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What is a Constructor in Java? - Definition & Example

Instructor: Martin Gibbs

Martin has 16 years experience in Human Resources Information Systems and has a PhD in Information Technology Management. He is an adjunct professor of computer science and computer programming.

An object can't be created in Java without a constructor. In this lesson, we will define a Java constructor and look at working code examples of this key building block of object-oriented programming.

A House Needs a Builder

And in Java, an object needs a constructor. In object-oriented programming, a class provides the plans for the object. If you create an Employee class, it doesn't do much just sitting there in code: You need to create a new instance of that class, a new object.

This is how new objects are created:

Employee emp = new Employee();

In order for the previous code to actually work, that is for the new object to be built, a constructor is required. If you do not create a constructor, one will be created for you. This is called the default constructor. It is hidden, but it is there behind the scenes. In the tree example, it would look like this:

public Employee() { }

Note that the name of the constructor MUST match that of the class! Further, the constructor can be declared as restricted or open, using keywords public, protected, or private. Public constructors can be used by other methods in the same program or other programs. Protected constructors are only used within the same program. Private constructors cannot be used outside of the current class.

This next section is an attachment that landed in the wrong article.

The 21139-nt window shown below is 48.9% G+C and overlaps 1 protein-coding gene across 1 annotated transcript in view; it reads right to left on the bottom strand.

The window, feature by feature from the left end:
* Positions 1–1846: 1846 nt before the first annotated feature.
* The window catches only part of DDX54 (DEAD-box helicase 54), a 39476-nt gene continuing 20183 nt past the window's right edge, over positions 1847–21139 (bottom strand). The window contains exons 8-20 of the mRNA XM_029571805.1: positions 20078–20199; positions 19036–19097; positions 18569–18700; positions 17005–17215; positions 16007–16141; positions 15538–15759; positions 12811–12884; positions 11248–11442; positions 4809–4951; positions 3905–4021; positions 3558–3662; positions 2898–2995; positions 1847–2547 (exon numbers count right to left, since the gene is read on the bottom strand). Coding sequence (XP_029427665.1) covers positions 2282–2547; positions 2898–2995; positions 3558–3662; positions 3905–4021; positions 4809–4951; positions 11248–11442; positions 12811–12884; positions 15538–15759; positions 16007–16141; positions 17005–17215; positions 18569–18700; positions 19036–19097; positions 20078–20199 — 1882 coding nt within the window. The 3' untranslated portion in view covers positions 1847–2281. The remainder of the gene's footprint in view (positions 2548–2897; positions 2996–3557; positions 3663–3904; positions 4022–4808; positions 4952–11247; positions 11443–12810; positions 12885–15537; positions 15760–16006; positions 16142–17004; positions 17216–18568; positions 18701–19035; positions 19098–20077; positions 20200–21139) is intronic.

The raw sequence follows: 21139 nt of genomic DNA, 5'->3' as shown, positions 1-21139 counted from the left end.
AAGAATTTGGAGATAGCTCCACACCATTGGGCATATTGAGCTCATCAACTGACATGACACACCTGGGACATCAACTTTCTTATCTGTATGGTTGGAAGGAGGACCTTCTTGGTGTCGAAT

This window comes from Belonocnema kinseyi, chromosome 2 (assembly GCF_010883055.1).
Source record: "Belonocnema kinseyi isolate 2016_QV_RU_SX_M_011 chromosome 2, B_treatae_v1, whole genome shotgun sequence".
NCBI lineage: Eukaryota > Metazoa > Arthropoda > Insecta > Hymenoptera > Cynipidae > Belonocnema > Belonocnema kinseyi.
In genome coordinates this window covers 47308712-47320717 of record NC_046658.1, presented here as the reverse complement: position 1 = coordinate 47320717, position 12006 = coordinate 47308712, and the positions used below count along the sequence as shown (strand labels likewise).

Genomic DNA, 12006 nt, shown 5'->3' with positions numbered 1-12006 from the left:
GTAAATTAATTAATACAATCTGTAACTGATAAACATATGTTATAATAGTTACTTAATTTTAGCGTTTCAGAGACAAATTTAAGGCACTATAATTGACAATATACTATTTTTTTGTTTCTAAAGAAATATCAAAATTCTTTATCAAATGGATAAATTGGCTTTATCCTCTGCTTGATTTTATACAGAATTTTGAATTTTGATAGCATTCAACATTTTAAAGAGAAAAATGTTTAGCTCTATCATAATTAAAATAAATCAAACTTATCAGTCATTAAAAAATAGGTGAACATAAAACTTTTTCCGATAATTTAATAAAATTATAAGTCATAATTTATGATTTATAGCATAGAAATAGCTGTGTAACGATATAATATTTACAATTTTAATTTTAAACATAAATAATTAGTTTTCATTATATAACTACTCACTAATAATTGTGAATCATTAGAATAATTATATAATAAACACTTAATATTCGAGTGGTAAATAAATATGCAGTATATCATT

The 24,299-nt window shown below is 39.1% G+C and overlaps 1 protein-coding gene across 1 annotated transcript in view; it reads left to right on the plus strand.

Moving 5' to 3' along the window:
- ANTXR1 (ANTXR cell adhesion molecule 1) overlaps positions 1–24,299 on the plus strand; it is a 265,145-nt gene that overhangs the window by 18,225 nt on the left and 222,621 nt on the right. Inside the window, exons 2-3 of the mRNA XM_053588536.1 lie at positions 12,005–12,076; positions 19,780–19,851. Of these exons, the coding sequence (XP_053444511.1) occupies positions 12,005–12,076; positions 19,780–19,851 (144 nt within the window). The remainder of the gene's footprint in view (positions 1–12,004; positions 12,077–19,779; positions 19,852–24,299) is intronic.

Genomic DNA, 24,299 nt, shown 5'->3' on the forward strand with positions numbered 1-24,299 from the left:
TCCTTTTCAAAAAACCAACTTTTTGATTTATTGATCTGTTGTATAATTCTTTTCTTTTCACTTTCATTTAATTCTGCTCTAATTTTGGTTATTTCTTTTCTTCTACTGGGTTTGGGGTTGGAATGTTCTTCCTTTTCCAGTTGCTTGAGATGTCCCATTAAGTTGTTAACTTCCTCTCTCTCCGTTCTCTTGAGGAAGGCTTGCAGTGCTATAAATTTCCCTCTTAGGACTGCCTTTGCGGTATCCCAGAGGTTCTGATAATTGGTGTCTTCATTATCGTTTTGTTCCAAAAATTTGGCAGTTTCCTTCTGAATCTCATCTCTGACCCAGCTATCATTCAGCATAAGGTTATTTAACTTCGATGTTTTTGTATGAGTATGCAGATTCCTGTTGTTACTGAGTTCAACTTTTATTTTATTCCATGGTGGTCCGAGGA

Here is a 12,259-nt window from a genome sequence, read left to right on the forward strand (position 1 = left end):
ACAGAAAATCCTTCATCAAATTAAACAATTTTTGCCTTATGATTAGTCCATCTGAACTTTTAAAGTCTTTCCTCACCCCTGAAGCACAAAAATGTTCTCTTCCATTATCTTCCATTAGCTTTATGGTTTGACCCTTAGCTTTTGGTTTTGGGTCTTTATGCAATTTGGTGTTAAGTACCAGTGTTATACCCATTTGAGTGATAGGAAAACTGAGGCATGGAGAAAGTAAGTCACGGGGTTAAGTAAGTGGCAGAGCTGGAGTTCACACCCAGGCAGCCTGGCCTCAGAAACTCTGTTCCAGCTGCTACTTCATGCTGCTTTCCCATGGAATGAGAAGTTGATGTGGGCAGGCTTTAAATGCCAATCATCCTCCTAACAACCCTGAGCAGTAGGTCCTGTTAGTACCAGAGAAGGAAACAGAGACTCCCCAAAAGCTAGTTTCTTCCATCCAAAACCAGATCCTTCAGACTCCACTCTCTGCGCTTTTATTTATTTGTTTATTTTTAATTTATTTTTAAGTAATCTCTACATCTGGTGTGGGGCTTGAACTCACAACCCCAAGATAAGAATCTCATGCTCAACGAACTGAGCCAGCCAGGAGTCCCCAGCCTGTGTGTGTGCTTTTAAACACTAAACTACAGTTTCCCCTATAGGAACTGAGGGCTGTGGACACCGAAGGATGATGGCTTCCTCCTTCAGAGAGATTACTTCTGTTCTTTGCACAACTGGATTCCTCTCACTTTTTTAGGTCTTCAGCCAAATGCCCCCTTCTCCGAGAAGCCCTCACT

Finally, the constructor includes some code between the curly brackets; this is standard Java code, and the possibilities are many. We'll show some code examples later.

Now let's look at the Trees class and create our own constructor. We've created a String in the main class, and the constructor sets a value for that variable:

public class Trees {
  String species;
  public Trees() {
   species = "Elm";
  }
}

Examples

Let's take a look at some code examples of constructors in action. We will use a Currency class that would be part of a currency exchange rate program.

Constructor 1: Single Argument

The following example creates a constructor for the Currency class and has one argument, the country code.

public class Currency {
  String countryCode;
  double exchangeRate;
  public Currency(String c) {
   countryCode = c;
   exchangeRate = .149934;
  }
}

Constructor 2: More Arguments

Next, let's add in both variables as parameters, the country code and the exchange rate. In order to avoid confusion when we set the value in the constructor, we can use the this keyword to refer to the same variables. This way (pun intended), we can refer to the same thing without needing to come up with different names, as in the previous example.

public class Currency {
  String countryCode;
  double exchangeRate;
  public Currency(String countryCode, double exchangeRate) {
   this.countryCode = "CDN";
   exchangeRate = 1.00493;
  }
}

Now, here's the cool thing about this constructor: When we create a new instance of the Currency class, we can also send over the country code and exchange rate. For example, we create a new object for the US Dollar and send the code and the rate:

Currency usd = new Currency("USD", 1.00495);

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